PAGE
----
Nick Vaughan and Jake Margolin
Detail: The Scene (J.J. Farmer as Wonder Woman)
2017 hand-cut map.
Stepping into The Scene (Houston: 1969 -1981) at Devin Borden Gallery, the space seemed small, tight. The works on the walls, framed maps and cutouts and a monitor likewise overlaid with a map, had a subtlety to them that allowed for a sense of openness in the room. It was here that Nick Vaughan and Jake Margolin presented a mix of older works and some new concepts generated from a series of interviews.
The piece from which the exhibition title takes its name is a series of 8 framed map cutouts similar to pieces presented by the pair earlier in the year and in years prior. The title, The Scene (Houston: 1969 -1981), provides context for the images. As the artists cut away maps to reveal images, they unleash bits of Houston’s hidden history. On the opposite wall hung a new series devised by Vaughan and Margolin, Houston Migrations, in which the artists documented their own journeys to Houston and then interviewed locals to learn of their paths here. The documentation takes the form of discombobulated maps that hop around and skip through space and time, reimagining geography to denote specific sites and make note of time and duration. Cut off by a black curtain, the front room of the gallery was striking yet meditative. Walking through that curtain, though, was akin to stepping into another world.
A shift in light, toned down and highlighted by a projection – off-kilter, spreading across the northern wall and ceiling – the tone of the exhibition takes a dramatic turn. Although it contained only the projection and two sculptural works, the space felt vibrant and brimming with energy. The two sculptures, Revolutionary Implements: Molotov Cocktails and Nail Lacquer, sat atop pedestals surrounded by two-way mirrors reflecting infinitely into themselves akin to a Yayoi Kusama Infinity Room. A pair of white high heels, one lying on the base while the other hangs suspended by wires, have rags stuffed into them. With the ends singed by flames, they sit in suspended animation – a historic moment frozen for remembrance. Nail Lacquer is comprised of a hot pink megaphone hung by ribbon above a matching base and likewise reflects throughout history.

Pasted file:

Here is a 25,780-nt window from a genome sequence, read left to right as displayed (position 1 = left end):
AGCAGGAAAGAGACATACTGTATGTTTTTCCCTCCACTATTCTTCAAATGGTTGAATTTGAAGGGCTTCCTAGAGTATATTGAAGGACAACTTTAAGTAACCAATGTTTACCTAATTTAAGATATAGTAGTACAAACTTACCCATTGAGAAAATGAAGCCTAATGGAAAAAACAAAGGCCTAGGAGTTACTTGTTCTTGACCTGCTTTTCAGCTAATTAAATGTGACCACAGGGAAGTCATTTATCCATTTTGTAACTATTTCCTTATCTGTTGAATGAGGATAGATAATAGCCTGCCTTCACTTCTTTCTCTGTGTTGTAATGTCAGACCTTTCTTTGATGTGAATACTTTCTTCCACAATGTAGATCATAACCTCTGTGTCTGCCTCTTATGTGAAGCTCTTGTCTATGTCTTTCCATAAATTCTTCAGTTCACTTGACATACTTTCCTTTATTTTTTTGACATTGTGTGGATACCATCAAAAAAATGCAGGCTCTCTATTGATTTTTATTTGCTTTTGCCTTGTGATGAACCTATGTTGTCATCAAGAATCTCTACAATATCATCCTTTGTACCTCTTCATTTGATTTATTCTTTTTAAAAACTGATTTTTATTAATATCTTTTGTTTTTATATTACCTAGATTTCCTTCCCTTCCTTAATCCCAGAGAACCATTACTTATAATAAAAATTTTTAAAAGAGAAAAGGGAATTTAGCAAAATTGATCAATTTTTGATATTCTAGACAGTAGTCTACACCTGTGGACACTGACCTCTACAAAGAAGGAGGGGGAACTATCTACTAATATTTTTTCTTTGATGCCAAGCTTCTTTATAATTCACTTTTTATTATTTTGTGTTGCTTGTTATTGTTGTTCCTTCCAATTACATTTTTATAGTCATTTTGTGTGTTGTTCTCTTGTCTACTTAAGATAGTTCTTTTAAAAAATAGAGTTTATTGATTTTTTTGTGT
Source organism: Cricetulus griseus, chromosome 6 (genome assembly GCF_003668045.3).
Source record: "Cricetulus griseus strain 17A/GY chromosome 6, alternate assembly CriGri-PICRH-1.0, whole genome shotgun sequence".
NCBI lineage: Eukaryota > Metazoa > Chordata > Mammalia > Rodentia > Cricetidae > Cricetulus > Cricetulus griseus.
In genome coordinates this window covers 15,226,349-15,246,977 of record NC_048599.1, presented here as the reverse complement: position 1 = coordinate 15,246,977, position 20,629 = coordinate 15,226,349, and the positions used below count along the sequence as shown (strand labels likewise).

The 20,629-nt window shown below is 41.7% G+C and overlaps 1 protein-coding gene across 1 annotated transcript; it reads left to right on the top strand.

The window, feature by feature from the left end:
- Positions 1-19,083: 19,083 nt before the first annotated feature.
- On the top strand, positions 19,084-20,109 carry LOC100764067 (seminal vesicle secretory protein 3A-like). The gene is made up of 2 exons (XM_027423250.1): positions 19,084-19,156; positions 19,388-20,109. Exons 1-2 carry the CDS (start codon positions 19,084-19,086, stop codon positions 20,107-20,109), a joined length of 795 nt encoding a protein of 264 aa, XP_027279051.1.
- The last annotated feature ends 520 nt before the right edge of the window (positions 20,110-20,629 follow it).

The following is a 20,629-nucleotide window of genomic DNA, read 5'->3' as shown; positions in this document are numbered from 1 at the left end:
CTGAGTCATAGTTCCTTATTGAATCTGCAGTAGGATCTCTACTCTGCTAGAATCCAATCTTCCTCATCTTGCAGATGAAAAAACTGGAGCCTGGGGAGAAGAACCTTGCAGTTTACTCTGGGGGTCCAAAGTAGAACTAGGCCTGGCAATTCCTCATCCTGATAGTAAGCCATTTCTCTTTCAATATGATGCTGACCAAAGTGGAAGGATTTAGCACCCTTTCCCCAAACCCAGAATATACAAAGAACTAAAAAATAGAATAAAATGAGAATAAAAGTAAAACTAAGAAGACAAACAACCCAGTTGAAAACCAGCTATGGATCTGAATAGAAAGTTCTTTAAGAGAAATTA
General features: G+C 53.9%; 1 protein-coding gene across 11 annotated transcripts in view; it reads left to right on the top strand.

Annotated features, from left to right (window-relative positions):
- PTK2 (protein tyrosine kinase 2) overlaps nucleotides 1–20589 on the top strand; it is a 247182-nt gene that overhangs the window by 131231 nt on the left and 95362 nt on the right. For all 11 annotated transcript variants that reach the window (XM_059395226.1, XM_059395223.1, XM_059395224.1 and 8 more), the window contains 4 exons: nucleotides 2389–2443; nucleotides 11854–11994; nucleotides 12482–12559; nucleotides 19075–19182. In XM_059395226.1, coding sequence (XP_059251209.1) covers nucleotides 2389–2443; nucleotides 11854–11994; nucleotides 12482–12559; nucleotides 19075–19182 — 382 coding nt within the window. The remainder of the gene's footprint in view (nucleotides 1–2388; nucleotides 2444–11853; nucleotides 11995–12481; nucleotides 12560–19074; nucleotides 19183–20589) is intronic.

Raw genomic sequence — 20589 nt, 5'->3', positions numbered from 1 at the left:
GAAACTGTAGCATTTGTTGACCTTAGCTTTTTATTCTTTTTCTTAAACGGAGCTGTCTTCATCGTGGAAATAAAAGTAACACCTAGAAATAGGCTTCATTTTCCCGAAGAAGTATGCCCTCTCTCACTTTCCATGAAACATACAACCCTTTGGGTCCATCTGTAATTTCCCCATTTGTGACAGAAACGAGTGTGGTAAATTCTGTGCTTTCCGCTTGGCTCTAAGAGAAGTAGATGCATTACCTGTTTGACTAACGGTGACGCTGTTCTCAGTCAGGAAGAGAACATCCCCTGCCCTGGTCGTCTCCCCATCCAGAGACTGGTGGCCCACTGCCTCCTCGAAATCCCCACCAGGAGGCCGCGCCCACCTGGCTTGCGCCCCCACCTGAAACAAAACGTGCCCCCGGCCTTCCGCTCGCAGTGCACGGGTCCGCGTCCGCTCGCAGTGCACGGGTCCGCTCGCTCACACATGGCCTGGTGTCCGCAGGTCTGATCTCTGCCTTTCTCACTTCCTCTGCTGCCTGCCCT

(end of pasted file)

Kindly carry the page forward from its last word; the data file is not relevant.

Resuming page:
The artists are humble in the way they speak about their work, but this does little to mask its ambition. Each project the pair undertakes is thoughtful and well-executed from conceptualization to presentation. The Scene (Houston: 1969 -1981) is no exception. Vaughan and Margolin strove to provide an exhibition that would act as a testament to Houston’s drag scene and its importance and political effect throughout the Stonewall Riots and the early days of the AIDS crisis.
Another recent example of this testament was presented at Aurora Picture Show in Political Gestures, a multi-channel video installation created in collaboration with Andrew Schneider. The video incorporates performances by drag queens, lip-syncing speeches from the 1979 Washington March for Gay and Lesbian Rights, and balances them along interviews with contemporary members of Oklahoma’s LGBTQ+ community.
Through these works Vaughan and Margolin show the historic role of the drag queen as drag culture once more enters the mainstream. As the artists highlight and uncover these political and social histories (whether hidden or broadly known) of the LGBTQ+ community, all the while remaining active in the current political climate, they build thoroughfares between past and present.